How To Give an Elevator Pitch (With Examples)
By Indeed Editorial Team
Updated May 24, 2022 | Published May 18, 2018
Updated May 24, 2022
Published May 18, 2018
Related: Best Networking Tips: How To Make a Connection
Networking isn't just about meeting new people. Knowing how to network can strengthen your business connections and might even lead to a job referral. In this video, we'll show you how to navigate a networking event like a pro.
If you are able to professionally introduce yourself to someone in a compelling way, it can help set you up for a successful conversation, whether it’s at a networking event, with a colleague or at the beginning of an interview. One tool you can use to make introductions simple and effective is the elevator pitch.
In this article, we share several elevator pitch examples, along with tips to help you craft and deliver your personal message.
What is an elevator pitch?
A personal elevator pitch is a quick summary of yourself. It’s named for the amount of time it should take to deliver it, which is usually the duration of a short elevator ride (roughly 30 to 60 seconds or 75 words). Elevator pitches are sometimes thought to be specific to an idea or a product, but you can also use them to sell yourself as a professional.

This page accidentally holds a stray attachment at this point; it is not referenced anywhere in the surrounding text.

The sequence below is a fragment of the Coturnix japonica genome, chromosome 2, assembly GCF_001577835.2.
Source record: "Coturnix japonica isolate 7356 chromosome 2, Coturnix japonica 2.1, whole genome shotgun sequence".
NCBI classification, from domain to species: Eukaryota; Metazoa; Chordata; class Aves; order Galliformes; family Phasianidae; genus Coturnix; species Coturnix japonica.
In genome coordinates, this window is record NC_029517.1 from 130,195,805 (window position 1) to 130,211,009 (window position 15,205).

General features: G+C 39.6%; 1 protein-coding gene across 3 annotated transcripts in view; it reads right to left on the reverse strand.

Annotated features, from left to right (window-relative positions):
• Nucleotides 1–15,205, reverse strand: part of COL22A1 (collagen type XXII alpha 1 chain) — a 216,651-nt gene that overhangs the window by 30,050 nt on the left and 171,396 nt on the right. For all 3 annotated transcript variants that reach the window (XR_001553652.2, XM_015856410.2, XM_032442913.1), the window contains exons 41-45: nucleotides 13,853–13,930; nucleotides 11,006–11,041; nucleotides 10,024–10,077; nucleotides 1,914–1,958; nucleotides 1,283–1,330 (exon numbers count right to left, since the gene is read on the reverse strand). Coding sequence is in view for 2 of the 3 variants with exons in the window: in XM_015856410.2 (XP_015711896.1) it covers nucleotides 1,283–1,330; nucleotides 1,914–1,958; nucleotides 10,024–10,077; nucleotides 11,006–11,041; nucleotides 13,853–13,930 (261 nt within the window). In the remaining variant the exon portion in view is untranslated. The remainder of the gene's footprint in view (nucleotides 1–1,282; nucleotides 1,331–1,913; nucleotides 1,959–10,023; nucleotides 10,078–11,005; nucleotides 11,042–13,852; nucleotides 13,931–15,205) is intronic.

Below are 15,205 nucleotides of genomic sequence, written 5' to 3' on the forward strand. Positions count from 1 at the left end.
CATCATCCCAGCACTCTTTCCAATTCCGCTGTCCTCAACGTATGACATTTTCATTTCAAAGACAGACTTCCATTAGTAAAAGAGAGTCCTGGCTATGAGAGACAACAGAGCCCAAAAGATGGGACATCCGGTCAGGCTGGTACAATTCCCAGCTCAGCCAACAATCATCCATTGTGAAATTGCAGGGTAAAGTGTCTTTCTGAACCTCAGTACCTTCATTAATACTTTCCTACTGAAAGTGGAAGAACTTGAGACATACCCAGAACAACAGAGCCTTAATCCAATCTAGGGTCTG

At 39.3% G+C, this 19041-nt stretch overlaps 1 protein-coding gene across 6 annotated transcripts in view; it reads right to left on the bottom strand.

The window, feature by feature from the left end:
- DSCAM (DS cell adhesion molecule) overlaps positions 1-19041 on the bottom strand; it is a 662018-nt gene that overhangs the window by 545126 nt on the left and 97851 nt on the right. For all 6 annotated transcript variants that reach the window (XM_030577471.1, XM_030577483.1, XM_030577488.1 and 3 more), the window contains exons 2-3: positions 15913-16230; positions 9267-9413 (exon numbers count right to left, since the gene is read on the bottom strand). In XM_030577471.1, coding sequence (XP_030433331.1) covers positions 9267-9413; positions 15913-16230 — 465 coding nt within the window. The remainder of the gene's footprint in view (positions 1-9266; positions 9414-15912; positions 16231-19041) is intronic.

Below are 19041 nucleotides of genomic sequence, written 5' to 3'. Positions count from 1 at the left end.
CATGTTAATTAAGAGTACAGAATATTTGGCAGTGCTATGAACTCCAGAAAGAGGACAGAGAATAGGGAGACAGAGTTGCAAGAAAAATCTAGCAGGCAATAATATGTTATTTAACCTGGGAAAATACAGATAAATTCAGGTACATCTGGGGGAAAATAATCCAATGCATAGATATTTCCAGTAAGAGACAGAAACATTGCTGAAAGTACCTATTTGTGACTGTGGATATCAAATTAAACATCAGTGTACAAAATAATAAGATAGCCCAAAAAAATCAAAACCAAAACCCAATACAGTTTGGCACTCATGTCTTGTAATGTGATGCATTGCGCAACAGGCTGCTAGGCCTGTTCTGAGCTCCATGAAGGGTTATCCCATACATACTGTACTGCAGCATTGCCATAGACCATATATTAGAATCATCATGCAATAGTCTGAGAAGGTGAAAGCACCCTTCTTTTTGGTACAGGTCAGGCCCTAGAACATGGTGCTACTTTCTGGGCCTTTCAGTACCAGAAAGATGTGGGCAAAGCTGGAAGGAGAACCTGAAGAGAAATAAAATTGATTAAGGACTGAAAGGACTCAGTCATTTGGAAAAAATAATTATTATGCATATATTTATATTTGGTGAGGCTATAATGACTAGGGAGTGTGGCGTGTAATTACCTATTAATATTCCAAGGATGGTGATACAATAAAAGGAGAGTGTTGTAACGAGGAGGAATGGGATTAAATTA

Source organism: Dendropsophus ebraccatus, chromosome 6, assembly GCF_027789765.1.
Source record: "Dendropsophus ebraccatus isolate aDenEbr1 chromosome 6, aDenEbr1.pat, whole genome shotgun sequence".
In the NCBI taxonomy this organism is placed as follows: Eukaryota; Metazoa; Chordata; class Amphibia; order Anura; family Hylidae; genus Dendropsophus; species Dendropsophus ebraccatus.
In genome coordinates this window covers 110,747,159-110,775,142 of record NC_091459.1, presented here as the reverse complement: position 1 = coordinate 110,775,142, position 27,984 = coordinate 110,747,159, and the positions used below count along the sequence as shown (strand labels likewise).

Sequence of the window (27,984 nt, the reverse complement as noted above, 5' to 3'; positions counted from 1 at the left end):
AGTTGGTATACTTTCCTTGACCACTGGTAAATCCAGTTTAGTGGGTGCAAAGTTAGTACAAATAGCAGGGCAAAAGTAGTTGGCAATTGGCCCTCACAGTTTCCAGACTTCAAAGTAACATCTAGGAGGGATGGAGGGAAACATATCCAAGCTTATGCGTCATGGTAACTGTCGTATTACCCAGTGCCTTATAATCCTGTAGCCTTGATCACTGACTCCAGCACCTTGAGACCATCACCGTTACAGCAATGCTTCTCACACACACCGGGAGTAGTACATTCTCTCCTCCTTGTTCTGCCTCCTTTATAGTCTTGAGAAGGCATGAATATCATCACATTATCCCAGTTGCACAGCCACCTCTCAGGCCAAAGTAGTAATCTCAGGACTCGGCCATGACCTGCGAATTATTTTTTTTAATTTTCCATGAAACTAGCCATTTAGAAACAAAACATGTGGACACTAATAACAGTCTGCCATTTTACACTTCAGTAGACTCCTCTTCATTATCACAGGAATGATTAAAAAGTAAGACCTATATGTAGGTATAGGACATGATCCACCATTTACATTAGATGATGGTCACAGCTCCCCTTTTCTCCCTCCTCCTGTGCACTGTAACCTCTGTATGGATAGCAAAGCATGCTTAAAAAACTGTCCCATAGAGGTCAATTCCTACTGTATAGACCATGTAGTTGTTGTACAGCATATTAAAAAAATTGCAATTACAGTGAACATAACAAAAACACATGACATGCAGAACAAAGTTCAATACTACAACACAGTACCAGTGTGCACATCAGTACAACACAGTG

Why is an elevator pitch important?
A good elevator pitch is important because it’s an effective way to demonstrate your professional aptitude, strengths and skills. An elevator pitch is also useful in multiple situations which makes it especially valuable. If possible, you should always have some talking points about yourself prepared (so you’re ready to take advantage of unexpected opportunities), but an elevator pitch is particularly helpful during a job search.
You can use your pitch to prepare for an interview. From phone screen to in-person interview, you’ll be asked to provide a summary of who you are, your background and what you want from your next job. The elevator pitch can be a good framework as you’re planning your answer to the popular interview question “tell me about yourself”.
An elevator pitch can be used to outline your cover letter or a professional summary statement at the top of your resume. Both a cover letter and summary statement are intended to tell the reader who you are professionally, what work you are passionate about doing and why you are qualified to do it in a way that helps you stand out from other applicants. If you’ve already crafted an elevator pitch, then this is a great way to repurpose it.